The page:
The original Reset Game was submitted by Coach Carey in New Zealand)
This modified version of the Reset Game is for two teams of four players.
I’ve used it with my U13s girls to good effect. It really did show them the benefits of constant movement and making angles so they can receive passes. It also sharpened up their first touch.
Age range: U9s to U14s.
Number of players: Eight.
Set-up: Place three small cone goals randomly in a 30-yard square.
Divide your squad into teams of four. Two teams per playing area.
The two teams spread out and you give one team a ball.
How to play: The team with the ball has to complete three passes before it can score in one of the cone goals.
The passes must involve all four players, i.e., player 1 passes to player 2, who passes to player 3 who passes to player 4.
If, for example, player 2 passes back to player 1 it doesn’t count towards the team’s three passes.
However, pass backs may be used (and should be encouraged) if the third or fourth player isn’t in a good position to receive the ball.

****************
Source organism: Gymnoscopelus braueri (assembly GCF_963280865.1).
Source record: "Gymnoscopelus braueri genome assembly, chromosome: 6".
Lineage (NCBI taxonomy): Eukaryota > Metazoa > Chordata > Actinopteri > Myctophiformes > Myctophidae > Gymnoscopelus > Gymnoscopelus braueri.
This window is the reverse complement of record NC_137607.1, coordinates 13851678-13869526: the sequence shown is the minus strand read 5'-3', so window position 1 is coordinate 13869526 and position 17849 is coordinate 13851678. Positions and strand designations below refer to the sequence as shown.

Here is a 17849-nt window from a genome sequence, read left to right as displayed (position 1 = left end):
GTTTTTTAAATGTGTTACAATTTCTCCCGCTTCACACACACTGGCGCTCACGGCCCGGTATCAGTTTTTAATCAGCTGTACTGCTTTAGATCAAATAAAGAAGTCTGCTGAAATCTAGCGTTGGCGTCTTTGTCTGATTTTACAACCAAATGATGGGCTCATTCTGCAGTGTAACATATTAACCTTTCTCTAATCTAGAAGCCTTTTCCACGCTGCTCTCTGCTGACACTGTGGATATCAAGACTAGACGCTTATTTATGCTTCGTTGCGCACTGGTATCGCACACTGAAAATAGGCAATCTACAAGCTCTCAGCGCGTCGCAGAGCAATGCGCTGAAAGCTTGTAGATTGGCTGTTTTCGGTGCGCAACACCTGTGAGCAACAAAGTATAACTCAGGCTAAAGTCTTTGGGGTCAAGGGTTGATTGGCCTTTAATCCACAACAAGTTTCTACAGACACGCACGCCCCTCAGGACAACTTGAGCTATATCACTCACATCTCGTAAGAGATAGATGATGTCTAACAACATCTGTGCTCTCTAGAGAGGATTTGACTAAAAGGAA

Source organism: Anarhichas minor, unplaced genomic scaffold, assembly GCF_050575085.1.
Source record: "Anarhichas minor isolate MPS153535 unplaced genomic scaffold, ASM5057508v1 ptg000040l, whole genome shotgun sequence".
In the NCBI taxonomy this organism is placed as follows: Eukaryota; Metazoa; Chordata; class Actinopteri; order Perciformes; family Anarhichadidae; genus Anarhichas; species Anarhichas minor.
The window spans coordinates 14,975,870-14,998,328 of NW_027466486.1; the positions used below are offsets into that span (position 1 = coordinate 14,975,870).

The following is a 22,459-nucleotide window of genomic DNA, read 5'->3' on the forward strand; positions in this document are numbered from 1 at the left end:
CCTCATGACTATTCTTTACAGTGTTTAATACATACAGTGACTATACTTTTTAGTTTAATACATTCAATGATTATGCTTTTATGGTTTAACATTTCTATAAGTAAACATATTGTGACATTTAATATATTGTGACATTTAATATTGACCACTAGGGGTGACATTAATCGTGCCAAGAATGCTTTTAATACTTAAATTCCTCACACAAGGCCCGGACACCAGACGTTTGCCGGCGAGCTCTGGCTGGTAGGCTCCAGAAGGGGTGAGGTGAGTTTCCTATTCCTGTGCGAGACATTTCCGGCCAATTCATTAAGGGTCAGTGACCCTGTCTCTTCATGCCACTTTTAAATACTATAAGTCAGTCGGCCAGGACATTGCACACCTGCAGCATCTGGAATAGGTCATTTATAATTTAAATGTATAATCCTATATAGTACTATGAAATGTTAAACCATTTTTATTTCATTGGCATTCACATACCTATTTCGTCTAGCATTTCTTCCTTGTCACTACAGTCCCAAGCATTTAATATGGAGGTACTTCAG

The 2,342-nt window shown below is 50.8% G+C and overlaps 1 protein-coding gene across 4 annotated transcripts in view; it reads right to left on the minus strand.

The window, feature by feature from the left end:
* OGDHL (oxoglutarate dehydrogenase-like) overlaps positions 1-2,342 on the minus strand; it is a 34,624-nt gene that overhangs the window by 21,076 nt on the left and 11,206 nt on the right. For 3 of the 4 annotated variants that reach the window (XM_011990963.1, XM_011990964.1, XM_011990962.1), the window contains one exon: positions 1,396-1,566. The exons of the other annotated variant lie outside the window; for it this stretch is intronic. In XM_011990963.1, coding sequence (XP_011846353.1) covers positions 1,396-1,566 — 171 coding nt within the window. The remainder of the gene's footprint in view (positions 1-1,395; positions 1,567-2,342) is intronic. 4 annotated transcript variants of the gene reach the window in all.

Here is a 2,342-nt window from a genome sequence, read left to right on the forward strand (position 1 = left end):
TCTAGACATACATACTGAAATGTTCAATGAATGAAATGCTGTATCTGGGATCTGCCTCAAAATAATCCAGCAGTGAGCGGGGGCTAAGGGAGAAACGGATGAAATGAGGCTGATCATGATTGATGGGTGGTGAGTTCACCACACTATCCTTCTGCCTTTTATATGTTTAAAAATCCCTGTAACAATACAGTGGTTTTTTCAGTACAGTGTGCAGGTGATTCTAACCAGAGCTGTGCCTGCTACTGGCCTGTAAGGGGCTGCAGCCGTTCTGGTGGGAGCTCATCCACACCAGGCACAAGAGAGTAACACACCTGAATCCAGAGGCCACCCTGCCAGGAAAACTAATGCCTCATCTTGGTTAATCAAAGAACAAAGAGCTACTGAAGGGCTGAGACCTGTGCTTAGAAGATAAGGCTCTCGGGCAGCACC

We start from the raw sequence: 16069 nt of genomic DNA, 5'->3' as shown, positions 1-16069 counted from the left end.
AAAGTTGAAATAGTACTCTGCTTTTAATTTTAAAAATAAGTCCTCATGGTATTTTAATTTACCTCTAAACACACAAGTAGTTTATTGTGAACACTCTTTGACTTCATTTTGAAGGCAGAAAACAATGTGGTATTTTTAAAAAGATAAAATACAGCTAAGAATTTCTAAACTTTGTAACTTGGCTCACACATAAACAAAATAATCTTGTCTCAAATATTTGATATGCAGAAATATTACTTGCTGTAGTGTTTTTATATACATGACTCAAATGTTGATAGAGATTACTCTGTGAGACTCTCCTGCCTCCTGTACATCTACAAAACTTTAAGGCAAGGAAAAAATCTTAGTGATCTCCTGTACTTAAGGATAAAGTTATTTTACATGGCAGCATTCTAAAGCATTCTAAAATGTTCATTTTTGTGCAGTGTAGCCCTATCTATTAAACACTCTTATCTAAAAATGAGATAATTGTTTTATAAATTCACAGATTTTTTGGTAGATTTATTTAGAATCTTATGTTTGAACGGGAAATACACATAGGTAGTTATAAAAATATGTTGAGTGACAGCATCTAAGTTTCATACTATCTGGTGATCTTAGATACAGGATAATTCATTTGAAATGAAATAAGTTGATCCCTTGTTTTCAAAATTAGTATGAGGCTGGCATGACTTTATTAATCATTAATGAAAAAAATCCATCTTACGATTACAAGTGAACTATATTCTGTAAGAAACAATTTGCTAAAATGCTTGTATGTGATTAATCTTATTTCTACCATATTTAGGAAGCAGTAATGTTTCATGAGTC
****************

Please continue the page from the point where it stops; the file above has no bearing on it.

Players must not allow the other team to touch the ball and they can take as long as they like to make their three passes.
If an opposing player does touch the ball, however slightly, yell “Reset!”
Possession is then given to the other team who must now make three passes in order to score.
As soon as one team scores, it gets to keep the ball and try to make another three passes. The game does not stop.
1. Players should see they need to create angles in order to receive passes. If they don’t, ask them if it’s a good idea to form straight lines if there is an opponent standing between two of their own players.
2. After a while the better players will start to see that the last player to receive the pass is the most important and they will need to mark him well in order to disrupt the passing sequence.
3. They should also begin to understand the need to control and shield the ball effectively. Ball retention is absolutely encouraged. “Hoof it and hope” definitely does not work in this game.
4. You need to keep your players moving – the team in which one player stops moving usually loses.
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